In continuing the saga of this month’s theme reflecting on marriage, I wanted to touch on marriage and Jesus’ death and resurrection. I know, odd, but as believers, we are greatly connected to the death and resurrection of Jesus in our earthly marriage. The whole idea of Easter is great but I’d like to pose that the concept of Easter and the celebration of Jesus’ victory should be something we celebrate daily. While there’s a great opportunity for the lost to come to know Christ during the Easter holiday, for those of us who have chosen to walk the path of salvation, we should daily live with the Easter/Resurrection Sunday attitude. Our hearts should bleed the reality of what Christ did on the cross and the joy of knowing that death and hell are overcome by a man who became sin itself in order that we may find freedom. In this freedom we can daily walk in victory despite what comes our way. We have access to God and should carry this in our marriage. Jesus gave us this access.
Jarrod and I have had plenty of funny moments in marriage. We’ve laughed until our tummy hurts and we’ve cried and grieved in prayer with one another. Without going into much detail, in the early months of marriage bliss, Jarrod and I found ourselves on our knees crying out to Jesus. Before that, I only saw Jarrod cry a handful of times. I mean, I could count on one hand and two of those times were on our wedding day. The tears we cried this day were different. We both groaned before the Lord, he more than I for someone we love. We cried out to Jesus and begged for an answer. While we didn’t get an answer we got something greater. We got peace. These were moments we stored in our core memory as forever cherished. This was an intimate moment in our bedroom between Jarrod, myself, and God. A moment that reminded me of Jesus’ death, and resurrection.
In the Garden of Gethsemane, Jesus cried out to his Father (Matthew 26:36-56). We can read that Jesus was filled with anguish and maybe even dread as to what was about to happen. Here Jesus is more human than He’s ever been throughout the gospel retelling of Jesus’ time on earth. In this garden, on his knees, in the dark, and under the shelter of an olive tree, Jesus cries out in prayer,
“My Father, if it is not possible for this cup to be taken away unless I drink it, may your will be done.”
There is much great symbolism to Jesus’ retreat to the Garden of Gethsemane, but there’s two, in particular, I want to hone in on. The meaning of Gethsemane is “oil press.” It is said in the Garden of Gethsemane is where olives were pressed into oil. We know that oil is significant and symbolic of the atonement of Jesus Christ. In the synoptic gospels, we read the extreme pressure of Jesus’ suffering for all of us. His blood poured out for us and literally bled from His pores. Interestingly, when olives are pressed to make what we know as Olive Oil, they likewise go through extreme pressure and olives ooze out of their pores in blood-red droplets of oil.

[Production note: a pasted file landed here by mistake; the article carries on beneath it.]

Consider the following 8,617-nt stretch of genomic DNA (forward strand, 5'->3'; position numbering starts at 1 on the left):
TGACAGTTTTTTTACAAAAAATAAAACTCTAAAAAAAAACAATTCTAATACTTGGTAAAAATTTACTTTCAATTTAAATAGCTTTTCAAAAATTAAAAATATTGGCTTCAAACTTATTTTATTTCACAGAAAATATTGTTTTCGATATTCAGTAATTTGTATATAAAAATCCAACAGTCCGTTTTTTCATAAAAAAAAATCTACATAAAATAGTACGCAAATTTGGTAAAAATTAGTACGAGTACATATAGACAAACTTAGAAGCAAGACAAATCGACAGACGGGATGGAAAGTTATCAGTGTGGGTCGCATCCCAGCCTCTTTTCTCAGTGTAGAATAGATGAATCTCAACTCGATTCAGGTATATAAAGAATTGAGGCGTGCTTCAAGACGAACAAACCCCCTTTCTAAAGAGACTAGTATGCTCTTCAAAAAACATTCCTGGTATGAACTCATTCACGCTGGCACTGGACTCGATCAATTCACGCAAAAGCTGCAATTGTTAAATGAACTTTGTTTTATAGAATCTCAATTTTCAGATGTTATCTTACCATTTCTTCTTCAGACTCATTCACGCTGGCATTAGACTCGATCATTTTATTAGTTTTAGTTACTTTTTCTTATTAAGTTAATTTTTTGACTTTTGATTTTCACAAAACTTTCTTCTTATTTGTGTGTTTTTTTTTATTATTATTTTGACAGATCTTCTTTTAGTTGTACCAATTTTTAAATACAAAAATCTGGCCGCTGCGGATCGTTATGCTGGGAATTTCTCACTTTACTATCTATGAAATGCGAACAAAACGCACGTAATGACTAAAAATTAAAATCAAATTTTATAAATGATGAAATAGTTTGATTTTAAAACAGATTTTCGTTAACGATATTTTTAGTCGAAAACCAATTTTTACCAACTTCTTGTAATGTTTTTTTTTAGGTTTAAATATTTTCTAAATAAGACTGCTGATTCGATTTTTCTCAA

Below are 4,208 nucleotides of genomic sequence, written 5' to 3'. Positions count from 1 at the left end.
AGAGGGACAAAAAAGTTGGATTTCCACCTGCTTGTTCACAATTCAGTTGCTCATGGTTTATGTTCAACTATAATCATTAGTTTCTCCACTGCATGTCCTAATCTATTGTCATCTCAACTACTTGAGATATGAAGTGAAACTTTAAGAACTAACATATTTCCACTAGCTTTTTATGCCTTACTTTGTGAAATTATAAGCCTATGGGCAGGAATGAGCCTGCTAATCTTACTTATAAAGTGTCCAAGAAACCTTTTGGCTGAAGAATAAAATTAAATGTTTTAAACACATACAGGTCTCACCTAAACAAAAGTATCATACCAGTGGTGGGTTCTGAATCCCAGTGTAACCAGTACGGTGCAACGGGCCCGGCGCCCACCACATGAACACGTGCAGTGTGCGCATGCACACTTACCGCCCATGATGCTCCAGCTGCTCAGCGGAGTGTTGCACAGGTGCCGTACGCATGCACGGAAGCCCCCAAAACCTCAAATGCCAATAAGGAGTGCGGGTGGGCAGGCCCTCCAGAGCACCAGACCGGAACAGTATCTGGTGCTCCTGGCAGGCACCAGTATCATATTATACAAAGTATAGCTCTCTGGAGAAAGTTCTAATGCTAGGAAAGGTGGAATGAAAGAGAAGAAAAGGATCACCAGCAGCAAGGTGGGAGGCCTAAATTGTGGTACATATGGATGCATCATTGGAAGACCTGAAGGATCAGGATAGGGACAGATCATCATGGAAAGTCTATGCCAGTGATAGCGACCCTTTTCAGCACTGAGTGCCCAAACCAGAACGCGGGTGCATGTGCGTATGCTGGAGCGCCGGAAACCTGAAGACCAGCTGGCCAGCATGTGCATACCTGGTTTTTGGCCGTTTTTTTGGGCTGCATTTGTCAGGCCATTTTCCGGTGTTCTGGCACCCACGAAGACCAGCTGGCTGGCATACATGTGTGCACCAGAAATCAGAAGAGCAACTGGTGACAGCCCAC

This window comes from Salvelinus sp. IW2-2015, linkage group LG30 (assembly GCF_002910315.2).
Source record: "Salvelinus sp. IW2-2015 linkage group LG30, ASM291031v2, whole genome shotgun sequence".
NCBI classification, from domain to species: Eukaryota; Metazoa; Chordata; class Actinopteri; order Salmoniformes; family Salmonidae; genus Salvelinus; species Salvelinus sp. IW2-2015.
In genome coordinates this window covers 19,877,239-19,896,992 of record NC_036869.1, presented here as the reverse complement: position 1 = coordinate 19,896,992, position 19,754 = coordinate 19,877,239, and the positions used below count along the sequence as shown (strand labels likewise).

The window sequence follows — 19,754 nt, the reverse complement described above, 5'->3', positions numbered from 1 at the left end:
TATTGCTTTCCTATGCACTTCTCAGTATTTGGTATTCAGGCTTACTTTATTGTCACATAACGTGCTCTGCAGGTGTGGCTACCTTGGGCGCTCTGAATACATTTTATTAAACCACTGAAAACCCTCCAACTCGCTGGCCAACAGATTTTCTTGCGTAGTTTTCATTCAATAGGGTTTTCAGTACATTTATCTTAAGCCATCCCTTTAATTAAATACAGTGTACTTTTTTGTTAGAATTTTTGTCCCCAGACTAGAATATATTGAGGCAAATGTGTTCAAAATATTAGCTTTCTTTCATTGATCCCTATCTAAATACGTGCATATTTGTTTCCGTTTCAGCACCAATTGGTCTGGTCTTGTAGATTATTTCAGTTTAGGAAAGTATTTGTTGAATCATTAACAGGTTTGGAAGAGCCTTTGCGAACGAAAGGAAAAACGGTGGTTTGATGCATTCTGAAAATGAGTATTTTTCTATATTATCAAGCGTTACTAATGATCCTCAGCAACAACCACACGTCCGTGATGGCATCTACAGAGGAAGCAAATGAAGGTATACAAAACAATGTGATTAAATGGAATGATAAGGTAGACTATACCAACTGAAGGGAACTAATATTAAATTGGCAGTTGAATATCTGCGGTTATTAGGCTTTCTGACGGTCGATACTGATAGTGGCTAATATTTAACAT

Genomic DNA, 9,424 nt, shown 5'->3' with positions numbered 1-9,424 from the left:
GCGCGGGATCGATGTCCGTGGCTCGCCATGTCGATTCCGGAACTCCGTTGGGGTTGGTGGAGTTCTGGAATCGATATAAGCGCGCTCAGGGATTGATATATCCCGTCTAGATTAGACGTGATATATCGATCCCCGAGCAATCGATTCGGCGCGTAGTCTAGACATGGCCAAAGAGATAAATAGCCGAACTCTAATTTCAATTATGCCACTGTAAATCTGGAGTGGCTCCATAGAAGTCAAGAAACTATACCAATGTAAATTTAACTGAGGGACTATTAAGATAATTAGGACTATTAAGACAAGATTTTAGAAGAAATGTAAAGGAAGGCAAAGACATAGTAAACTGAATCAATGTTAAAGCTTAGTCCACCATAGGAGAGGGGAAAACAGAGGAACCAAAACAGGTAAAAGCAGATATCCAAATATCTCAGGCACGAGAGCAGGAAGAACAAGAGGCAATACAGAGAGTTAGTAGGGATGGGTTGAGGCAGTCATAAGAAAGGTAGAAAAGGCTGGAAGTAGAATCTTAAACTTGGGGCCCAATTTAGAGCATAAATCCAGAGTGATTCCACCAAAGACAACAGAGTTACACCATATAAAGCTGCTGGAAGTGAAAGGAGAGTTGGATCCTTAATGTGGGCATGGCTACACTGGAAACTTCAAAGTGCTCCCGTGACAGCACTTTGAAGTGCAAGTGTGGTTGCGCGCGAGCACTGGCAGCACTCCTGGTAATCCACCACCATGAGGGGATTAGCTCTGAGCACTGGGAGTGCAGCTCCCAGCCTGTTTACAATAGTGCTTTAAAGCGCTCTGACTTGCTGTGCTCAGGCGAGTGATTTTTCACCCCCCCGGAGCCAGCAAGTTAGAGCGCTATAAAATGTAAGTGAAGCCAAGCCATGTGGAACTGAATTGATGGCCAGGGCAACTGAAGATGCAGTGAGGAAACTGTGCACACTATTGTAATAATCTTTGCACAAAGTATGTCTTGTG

Another important thing to note is that Jesus was under an Olive Tree in the Garden of Gethsemane. One of the first accounts of an Olive Tree or Olive Leaf is in the story of Noah and the Ark in Genesis chapter 8. Noah released a dove who later returned to Noah’s ark carrying an olive branch in its beak. This was a sign of God’s promise being fulfilled and a symbol of peace to the world.
During Jesus’ time in the Garden of Gethsemane Jesus was most vulnerable with His Father. He was oil pressed, and in the grief He found great peace. In marriage, I’ve found our bedroom to be our Garden of Gethsemane. It’s the place where Jarrod and I have been most vulnerable with each other. It’s the place where we’ve cried out to our Father and it’s the place we find the most peace. While the comparison is by no means one to downplay the magnitude of what Jesus endured and the awesome wonder of the death and resurrection, Jesus did illustrate to us how we should live here on earth, and in our imitation of Jesus, we often neglect the ugly or gruesome side of this journey. We like the pretty. We enjoy and desire the easy road. But there will be hardships, there will be difficulties, and there will be times when you and your spouse will need to cry out to Jesus in your Gethsemane.
After Jarrod and I got done praying we felt tremendous peace. We didn’t immediately receive an answer or miracle but we did feel a peace that Jesus will work the miracle on behalf of our loved ones. We cried our war cry tears and stretch our arms out clinging to the one who saved us and continues to save us. That night we went to bed with our last words being, may your will be done. We slept in peace. Our circumstance didn’t change, but our hearts did.
When we give up our way for God’s way we often battle with what our hearts desire. Jesus exemplified that obedience is greater than sacrifice. Jesus’ obedience to death on the cross bearing on sin for you and I allows us to live in freedom today. It’s the reason we can have peace in the midst of a storm. It’s the reason we have second chances. It’s the reason we will be able to spend eternity in paradise if we choose the road of salvation. Jesus’ obedience took the posture of not personal will but rather the will of God. My question to you is simple. When you are in your Gethsemane, will it be your will or God’s?